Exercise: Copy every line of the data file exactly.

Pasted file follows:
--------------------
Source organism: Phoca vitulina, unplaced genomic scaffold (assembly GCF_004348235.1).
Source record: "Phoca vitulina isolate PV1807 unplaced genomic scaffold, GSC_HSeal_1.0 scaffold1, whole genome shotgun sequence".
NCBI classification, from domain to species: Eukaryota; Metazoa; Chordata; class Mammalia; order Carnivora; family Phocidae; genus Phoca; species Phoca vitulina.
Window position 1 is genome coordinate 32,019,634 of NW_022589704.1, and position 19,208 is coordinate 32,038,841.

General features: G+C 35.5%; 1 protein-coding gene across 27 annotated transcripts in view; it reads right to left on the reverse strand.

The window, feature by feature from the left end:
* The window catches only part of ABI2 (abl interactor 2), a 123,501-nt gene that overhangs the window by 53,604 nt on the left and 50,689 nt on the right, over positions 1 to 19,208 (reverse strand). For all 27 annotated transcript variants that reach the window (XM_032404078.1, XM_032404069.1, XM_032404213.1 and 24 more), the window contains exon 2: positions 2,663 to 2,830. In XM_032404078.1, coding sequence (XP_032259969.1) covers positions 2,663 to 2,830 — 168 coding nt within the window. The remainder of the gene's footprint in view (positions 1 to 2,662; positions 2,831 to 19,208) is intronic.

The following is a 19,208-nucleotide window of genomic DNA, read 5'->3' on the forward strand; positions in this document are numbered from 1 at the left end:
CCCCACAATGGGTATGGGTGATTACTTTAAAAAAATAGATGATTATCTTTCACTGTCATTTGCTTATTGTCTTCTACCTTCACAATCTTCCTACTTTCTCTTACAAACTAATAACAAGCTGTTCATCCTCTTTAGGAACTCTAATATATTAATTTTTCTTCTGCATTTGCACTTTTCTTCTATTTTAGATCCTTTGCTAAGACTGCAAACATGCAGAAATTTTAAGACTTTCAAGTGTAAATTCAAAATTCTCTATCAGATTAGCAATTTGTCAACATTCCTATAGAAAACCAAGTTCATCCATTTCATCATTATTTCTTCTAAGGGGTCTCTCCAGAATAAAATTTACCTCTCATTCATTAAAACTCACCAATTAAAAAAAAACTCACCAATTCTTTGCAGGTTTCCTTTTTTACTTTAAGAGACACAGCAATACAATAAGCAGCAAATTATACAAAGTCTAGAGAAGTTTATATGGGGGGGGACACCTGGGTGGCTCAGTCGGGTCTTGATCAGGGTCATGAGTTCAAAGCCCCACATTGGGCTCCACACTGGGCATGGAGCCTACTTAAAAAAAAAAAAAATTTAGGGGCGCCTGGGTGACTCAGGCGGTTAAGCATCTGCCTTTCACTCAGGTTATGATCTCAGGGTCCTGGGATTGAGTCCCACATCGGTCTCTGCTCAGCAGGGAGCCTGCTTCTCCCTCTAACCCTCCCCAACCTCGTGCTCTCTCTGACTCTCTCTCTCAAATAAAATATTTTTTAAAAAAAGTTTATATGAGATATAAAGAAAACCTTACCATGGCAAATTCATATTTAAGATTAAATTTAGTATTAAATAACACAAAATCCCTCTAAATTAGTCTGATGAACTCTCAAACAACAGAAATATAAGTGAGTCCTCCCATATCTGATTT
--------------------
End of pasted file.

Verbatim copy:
Source organism: Phoca vitulina, unplaced genomic scaffold (assembly GCF_004348235.1).
Source record: "Phoca vitulina isolate PV1807 unplaced genomic scaffold, GSC_HSeal_1.0 scaffold1, whole genome shotgun sequence".
NCBI classification, from domain to species: Eukaryota; Metazoa; Chordata; class Mammalia; order Carnivora; family Phocidae; genus Phoca; species Phoca vitulina.
Window position 1 is genome coordinate 32,019,634 of NW_022589704.1, and position 19,208 is coordinate 32,038,841.

General features: G+C 35.5%; 1 protein-coding gene across 27 annotated transcripts in view; it reads right to left on the reverse strand.

The window, feature by feature from the left end:
* The window catches only part of ABI2 (abl interactor 2), a 123,501-nt gene that overhangs the window by 53,604 nt on the left and 50,689 nt on the right, over positions 1 to 19,208 (reverse strand). For all 27 annotated transcript variants that reach the window (XM_032404078.1, XM_032404069.1, XM_032404213.1 and 24 more), the window contains exon 2: positions 2,663 to 2,830. In XM_032404078.1, coding sequence (XP_032259969.1) covers positions 2,663 to 2,830 — 168 coding nt within the window. The remainder of the gene's footprint in view (positions 1 to 2,662; positions 2,831 to 19,208) is intronic.

The following is a 19,208-nucleotide window of genomic DNA, read 5'->3' on the forward strand; positions in this document are numbered from 1 at the left end:
CCCCACAATGGGTATGGGTGATTACTTTAAAAAAATAGATGATTATCTTTCACTGTCATTTGCTTATTGTCTTCTACCTTCACAATCTTCCTACTTTCTCTTACAAACTAATAACAAGCTGTTCATCCTCTTTAGGAACTCTAATATATTAATTTTTCTTCTGCATTTGCACTTTTCTTCTATTTTAGATCCTTTGCTAAGACTGCAAACATGCAGAAATTTTAAGACTTTCAAGTGTAAATTCAAAATTCTCTATCAGATTAGCAATTTGTCAACATTCCTATAGAAAACCAAGTTCATCCATTTCATCATTATTTCTTCTAAGGGGTCTCTCCAGAATAAAATTTACCTCTCATTCATTAAAACTCACCAATTAAAAAAAAACTCACCAATTCTTTGCAGGTTTCCTTTTTTACTTTAAGAGACACAGCAATACAATAAGCAGCAAATTATACAAAGTCTAGAGAAGTTTATATGGGGGGGGACACCTGGGTGGCTCAGTCGGGTCTTGATCAGGGTCATGAGTTCAAAGCCCCACATTGGGCTCCACACTGGGCATGGAGCCTACTTAAAAAAAAAAAAAATTTAGGGGCGCCTGGGTGACTCAGGCGGTTAAGCATCTGCCTTTCACTCAGGTTATGATCTCAGGGTCCTGGGATTGAGTCCCACATCGGTCTCTGCTCAGCAGGGAGCCTGCTTCTCCCTCTAACCCTCCCCAACCTCGTGCTCTCTCTGACTCTCTCTCTCAAATAAAATATTTTTTAAAAAAAGTTTATATGAGATATAAAGAAAACCTTACCATGGCAAATTCATATTTAAGATTAAATTTAGTATTAAATAACACAAAATCCCTCTAAATTAGTCTGATGAACTCTCAAACAACAGAAATATAAGTGAGTCCTCCCATATCTGATTT